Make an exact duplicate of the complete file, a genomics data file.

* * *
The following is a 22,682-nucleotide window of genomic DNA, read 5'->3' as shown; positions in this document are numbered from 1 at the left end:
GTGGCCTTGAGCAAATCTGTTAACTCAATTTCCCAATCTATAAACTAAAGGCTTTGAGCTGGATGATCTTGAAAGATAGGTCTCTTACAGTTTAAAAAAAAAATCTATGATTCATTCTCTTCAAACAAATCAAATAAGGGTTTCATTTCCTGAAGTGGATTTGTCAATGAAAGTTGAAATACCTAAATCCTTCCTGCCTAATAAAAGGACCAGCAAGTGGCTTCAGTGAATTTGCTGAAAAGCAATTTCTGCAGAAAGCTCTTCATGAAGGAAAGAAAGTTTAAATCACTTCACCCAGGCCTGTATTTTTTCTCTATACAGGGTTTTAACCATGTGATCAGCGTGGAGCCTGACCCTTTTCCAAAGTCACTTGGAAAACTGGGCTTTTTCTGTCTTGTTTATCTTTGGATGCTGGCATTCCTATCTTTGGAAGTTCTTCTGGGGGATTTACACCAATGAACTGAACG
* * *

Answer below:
The following is a 22,682-nucleotide window of genomic DNA, read 5'->3' as shown; positions in this document are numbered from 1 at the left end:
GTGGCCTTGAGCAAATCTGTTAACTCAATTTCCCAATCTATAAACTAAAGGCTTTGAGCTGGATGATCTTGAAAGATAGGTCTCTTACAGTTTAAAAAAAAAATCTATGATTCATTCTCTTCAAACAAATCAAATAAGGGTTTCATTTCCTGAAGTGGATTTGTCAATGAAAGTTGAAATACCTAAATCCTTCCTGCCTAATAAAAGGACCAGCAAGTGGCTTCAGTGAATTTGCTGAAAAGCAATTTCTGCAGAAAGCTCTTCATGAAGGAAAGAAAGTTTAAATCACTTCACCCAGGCCTGTATTTTTTCTCTATACAGGGTTTTAACCATGTGATCAGCGTGGAGCCTGACCCTTTTCCAAAGTCACTTGGAAAACTGGGCTTTTTCTGTCTTGTTTATCTTTGGATGCTGGCATTCCTATCTTTGGAAGTTCTTCTGGGGGATTTACACCAATGAACTGAACG